Keep your cool
While some people are quite happy with their own company, others thrive on social gatherings. Anyone spending Christmas with a big family needs breathing space so why not go for a walk after Christmas lunch either alone, with the dog, or with just one or two family members. It will help you walk off your lunch and have a proper catch up. It’s also a great excuse to miss the washing up!
If you have the opposite problem and are dreading spending Christmas alone, why not volunteer at a shelter on Christmas Day or look for volunteer organisations for visiting the elderly. Around half a million older people spend Christmas alone every year so they are likely to be glad of a visit.
You could also embrace technology and get on Skype. You can chat with friends or family members and wish them a Merry Christmas, whether they are in the next town or half way round the world.
Ready, steady, cook!
Co-ordinating timings for the biggest meal of the year is tricky as everything will need cooking at different temperatures and for different lengths of time.
Write out a plan a week or two ahead listing the various elements of Christmas lunch and work out the timings. Prepare dishes in advance to save time on the day, for example, potatoes can be peeled and left in a pan of water overnight ready for boiling and roasting the following day.
Remember that meat will taste better if it is given time to relax after cooking and before serving.
If you’re feeling overwhelmed by the food preparation, don’t put pressure on yourself to spend hours stuffing mushrooms for starters and making your Christmas pudding from scratch.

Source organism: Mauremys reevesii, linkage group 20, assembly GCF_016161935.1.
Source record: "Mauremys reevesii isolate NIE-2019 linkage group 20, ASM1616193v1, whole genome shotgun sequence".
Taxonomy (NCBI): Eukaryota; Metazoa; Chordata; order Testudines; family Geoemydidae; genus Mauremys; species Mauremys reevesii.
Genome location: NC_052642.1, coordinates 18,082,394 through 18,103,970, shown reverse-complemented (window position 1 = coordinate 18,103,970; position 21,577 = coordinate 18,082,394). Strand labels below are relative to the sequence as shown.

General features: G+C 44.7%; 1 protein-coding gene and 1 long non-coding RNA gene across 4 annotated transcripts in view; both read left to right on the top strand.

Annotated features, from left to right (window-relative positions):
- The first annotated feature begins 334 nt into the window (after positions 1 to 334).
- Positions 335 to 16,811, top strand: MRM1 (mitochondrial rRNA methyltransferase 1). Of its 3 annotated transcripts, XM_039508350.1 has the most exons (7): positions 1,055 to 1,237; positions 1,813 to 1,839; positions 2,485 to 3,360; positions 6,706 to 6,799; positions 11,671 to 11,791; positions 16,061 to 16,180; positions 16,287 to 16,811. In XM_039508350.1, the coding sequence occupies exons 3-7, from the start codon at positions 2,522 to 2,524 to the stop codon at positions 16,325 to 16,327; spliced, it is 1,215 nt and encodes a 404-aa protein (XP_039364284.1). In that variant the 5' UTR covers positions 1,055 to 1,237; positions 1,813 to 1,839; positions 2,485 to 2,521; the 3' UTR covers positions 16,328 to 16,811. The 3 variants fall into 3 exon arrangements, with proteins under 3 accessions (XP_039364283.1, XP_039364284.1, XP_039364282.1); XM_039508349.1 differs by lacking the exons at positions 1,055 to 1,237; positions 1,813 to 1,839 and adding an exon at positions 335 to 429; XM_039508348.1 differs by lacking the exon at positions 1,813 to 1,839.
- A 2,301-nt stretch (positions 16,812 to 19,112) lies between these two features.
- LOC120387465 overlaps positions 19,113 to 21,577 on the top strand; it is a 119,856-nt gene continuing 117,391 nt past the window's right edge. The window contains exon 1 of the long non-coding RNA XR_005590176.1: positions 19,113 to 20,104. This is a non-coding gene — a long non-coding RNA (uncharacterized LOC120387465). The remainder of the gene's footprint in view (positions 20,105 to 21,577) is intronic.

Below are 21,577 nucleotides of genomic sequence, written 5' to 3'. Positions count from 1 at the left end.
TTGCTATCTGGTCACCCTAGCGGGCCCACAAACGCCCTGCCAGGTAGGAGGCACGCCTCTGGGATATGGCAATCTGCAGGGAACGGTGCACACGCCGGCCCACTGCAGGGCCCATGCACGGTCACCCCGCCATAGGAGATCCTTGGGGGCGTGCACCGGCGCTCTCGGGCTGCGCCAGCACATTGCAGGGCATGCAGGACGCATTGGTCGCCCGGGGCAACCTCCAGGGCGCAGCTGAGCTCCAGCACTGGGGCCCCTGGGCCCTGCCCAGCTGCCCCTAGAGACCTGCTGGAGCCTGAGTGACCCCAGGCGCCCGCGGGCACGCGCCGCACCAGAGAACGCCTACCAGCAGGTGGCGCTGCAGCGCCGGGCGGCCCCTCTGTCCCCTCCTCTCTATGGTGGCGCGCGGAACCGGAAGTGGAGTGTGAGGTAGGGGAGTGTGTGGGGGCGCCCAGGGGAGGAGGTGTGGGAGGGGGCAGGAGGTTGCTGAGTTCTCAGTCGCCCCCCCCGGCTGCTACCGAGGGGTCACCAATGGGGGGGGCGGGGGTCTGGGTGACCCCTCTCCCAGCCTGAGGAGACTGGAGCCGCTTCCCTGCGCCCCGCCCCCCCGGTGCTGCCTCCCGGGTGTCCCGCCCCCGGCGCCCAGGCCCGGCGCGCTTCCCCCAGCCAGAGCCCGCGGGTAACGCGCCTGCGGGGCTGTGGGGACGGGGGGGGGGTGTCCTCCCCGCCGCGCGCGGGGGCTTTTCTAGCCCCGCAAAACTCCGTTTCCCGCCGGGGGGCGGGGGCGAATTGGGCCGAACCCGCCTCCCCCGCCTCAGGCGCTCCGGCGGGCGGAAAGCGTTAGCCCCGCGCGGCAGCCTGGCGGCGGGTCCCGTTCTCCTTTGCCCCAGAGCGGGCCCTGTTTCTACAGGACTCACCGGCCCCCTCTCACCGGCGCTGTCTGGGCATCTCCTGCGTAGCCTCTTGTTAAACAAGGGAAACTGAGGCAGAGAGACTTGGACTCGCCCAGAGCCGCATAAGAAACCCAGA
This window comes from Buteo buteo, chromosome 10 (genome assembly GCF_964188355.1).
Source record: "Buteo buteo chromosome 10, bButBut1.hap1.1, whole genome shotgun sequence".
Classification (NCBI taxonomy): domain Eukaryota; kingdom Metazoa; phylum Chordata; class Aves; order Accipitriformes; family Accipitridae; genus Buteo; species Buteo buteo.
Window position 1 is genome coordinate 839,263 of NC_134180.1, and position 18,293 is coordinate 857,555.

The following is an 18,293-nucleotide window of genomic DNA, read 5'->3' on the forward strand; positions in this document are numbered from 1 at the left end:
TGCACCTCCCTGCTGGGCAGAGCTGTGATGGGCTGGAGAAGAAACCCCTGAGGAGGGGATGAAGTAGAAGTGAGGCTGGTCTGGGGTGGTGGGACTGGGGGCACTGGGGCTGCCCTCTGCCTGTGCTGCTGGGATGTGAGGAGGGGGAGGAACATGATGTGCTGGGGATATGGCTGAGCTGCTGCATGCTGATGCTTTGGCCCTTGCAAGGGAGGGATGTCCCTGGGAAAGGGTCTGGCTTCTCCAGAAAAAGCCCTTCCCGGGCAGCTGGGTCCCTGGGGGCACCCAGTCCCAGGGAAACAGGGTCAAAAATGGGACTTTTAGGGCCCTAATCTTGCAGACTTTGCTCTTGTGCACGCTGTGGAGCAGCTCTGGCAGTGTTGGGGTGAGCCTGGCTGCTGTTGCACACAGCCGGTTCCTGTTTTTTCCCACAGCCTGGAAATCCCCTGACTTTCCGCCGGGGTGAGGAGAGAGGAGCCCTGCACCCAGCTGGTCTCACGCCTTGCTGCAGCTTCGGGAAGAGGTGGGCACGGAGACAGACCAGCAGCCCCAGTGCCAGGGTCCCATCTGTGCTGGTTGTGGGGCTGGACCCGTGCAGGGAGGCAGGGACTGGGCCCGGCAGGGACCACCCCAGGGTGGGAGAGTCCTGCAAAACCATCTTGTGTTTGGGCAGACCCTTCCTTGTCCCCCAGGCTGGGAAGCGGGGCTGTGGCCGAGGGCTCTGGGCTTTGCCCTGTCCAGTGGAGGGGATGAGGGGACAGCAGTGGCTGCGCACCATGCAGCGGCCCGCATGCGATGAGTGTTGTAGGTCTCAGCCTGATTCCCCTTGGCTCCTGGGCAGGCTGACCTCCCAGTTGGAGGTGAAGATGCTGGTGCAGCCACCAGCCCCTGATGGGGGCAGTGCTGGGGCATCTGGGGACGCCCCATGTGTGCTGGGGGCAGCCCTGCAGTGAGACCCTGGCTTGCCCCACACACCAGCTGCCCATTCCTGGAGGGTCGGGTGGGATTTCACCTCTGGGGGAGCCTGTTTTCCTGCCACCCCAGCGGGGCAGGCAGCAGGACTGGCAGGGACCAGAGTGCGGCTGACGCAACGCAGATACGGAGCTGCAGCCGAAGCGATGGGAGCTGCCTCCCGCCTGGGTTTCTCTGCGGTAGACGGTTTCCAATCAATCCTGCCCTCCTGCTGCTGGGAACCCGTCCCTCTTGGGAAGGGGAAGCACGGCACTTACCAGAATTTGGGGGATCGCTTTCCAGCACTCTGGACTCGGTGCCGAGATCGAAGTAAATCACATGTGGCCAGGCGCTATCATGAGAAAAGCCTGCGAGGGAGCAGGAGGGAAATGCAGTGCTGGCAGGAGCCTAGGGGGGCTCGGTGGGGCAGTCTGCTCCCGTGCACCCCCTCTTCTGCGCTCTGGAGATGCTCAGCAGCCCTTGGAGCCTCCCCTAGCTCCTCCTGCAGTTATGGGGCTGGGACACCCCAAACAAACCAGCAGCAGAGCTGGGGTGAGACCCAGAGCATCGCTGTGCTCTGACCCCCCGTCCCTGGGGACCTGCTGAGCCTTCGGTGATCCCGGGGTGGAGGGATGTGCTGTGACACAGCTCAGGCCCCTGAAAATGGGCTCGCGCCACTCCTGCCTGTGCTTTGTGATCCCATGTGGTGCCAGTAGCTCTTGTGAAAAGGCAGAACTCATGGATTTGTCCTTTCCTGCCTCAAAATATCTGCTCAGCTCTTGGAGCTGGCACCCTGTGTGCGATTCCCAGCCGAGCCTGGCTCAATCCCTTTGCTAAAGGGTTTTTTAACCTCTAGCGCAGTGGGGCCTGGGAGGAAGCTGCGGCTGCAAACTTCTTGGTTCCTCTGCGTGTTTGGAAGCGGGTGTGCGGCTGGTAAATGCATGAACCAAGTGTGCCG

Setting the table
Get the kids to help dress the dining table the night before. It will keep them occupied and help tire them out so that they are less likely to wake you at dawn.
Make sure you have a big enough dining table and enough dining chairs – order extra dining chairs online if you are running short – so that everyone can enjoy their meal in comfort.
Take the weight off
Don’t rush around all day and forget to enjoy yourself. It would be a shame to end the day feeling that you haven’t had a chance to chat with family members you don’t often see, simply because you’ve spent the whole day slaving over a hot stove.
When it comes to Christmas dinner, consider whether a seating plan could help the day go more smoothly. Feuding siblings or in-laws can be seated across the other side of the dining table, making it less likely they’ll come to blows. Prime a diplomatic family member to steer the conversation away from controversial subjects.
All wrapped up
If a present isn't quite what you were hoping for, accept it graciously and change it quietly later. Some people are hard to buy for – and whether you realise it or not, you may be one of them. Equally, don’t sulk for the rest of the day if you spent hours trudging round the shops to find a particular computer game/toy/item of clothing for a loved one and it turns out to be the wrong one or two sizes out.
A child’s view
For many people, watching kids open their presents is the highlight of Christmas. However, remember that excitable overtired children can be challenging for your other guests. Make sure you have plenty of activities to keep the children occupied and be sensitive to family members who aren't used to dealing with the energy and noise levels of the average five year old.
At the same time, it’s easy to get jaded when you’ve seen several decades of Christmas Days come and go, but if you can rediscover a little of the magic you felt as a child on Christmas morning, you’ll enjoy the day a lot more.